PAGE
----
Saucha, or purity, used to leave me cold. The opposite of Tapas. The images of purity with which I was nurtured were so pale and wan as to be destructive of creativity and spirit. They involved following rules delineated by others who didn’t have to live your life and which might not even apply to yours and for which the reasons were buried long ago.

But through fierceness – wild at first, seasoning into something I could direct – I have come to value simplicity, integrity and transparency. And I have realized that this is purity and requires some pretty strenuous living at times. The energy to remain aware even as you are doing the things you’ve come to know subvert your dearest desires is the energy that will be freed when you have exhausted the drive to do those things. It seems circular because it is. You have to be fierce to cultivate a place to stand among the whirling tides of your many levels of desire, knowledge, intuition, capacity, a place where you are aware of being something else besides all those things, but which values and attends to those things, which draws meaning and sustenence, and sometimes consequence from those things. That kind of fierceness, the kind that leads to singularity of spirit and integrity, that kind of fierceness is a purity all its own.

Yoga IS Love, Truth, Beauty: Here, Now.

As I was building my website over at yogaeveryday.org and typing my slogan, I was struck by how it read differently in that commercial setting. True, it’s also a yoga website. And it’s my business, how I let people know what I have to offer. And in that context, it suddenly struck me: am I pimping yoga?

Will yoga give you love? will it make your words true? and will it make you beautiful? and what’s this “Here, Now” stuff? What am I, a three year old? Immediate results?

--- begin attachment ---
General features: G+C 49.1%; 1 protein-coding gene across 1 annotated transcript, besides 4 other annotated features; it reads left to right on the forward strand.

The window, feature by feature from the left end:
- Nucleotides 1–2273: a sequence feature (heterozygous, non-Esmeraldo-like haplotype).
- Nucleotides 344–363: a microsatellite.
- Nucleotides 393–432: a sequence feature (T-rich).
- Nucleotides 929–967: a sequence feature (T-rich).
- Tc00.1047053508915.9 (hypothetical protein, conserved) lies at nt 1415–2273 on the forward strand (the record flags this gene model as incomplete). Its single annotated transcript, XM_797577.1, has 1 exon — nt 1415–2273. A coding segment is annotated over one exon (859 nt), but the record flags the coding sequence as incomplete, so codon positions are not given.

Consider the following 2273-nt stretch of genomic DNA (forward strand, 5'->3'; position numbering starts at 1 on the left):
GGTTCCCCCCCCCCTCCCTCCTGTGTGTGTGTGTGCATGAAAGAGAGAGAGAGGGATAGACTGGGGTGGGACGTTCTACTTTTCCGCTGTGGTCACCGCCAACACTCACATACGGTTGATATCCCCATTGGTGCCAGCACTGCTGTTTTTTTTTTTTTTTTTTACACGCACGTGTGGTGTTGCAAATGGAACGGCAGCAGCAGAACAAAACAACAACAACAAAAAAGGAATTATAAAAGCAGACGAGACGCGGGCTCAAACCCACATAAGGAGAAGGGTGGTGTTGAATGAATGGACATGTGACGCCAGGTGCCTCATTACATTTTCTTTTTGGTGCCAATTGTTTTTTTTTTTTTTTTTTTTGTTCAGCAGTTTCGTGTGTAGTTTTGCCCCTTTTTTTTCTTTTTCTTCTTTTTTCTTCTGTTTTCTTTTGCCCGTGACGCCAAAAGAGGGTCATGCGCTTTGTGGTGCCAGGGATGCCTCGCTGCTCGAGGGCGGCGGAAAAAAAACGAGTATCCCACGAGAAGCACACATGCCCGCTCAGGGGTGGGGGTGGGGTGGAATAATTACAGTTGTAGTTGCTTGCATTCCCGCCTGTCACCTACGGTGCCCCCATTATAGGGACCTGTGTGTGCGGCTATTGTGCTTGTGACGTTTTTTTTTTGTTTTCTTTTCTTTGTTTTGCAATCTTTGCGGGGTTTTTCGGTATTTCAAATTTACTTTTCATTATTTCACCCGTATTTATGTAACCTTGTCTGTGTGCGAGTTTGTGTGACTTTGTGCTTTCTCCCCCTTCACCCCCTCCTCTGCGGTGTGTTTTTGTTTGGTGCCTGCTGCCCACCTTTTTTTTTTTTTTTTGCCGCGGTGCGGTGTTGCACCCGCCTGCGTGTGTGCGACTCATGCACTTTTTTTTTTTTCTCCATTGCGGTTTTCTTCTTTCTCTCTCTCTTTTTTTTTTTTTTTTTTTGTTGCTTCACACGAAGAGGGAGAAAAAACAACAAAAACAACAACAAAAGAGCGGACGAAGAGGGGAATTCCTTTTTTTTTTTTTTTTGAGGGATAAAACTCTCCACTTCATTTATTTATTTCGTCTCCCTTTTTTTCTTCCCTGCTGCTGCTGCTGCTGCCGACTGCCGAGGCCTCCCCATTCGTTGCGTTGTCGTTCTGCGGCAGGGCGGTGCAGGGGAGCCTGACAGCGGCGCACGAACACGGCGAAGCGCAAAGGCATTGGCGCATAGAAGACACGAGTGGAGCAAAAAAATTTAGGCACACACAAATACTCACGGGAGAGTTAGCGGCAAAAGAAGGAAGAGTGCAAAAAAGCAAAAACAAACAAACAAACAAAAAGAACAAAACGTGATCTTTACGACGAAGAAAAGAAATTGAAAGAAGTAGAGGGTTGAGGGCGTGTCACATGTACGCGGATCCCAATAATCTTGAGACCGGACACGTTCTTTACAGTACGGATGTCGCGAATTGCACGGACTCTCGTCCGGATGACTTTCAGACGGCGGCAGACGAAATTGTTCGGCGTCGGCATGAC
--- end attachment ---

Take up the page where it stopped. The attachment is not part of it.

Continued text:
And the answers are no, yoga will not give you anything. Because anything that can be given is a) not already present in the receiver, and b) an object. That’s the “Yoga IS…” part. Yoga isn’t a plan or program and it’s not a way to find love or beautify your body (though these things happen along the way). Yoga is the space between awareness and thought that Eckhart Tolle spent 10 weeks pointing toward and getting us interested in. Yoga is the silent space where what is has room to breathe and reveal itself. Yoga is the shadow under which we find shade for rest and contemplation of the deeper grains of our existence.

Love, Truth, Beauty: Here, Now. It’s my way of pointing with words to that expansiveness of mind we’re all seeking, the eternal Now in which the chatter vanishes or becomes so remote as to be inconsequential. The eternal Here in which we realize the rock bottom truth of our oneness with all beings. It is not a love we are given, it is The Love we Are. It is not the truth of argumentation or description – those all rely on dualism and leaving something out, the something that would shift the gestalt onto a tangent – it is the Truth we are under all the masks, and to which we return, and – when we are acting from this Truth – from which we proceed with certainty. Yoga is Beauty, not the one you’ll become, but the revelation that you already ARE.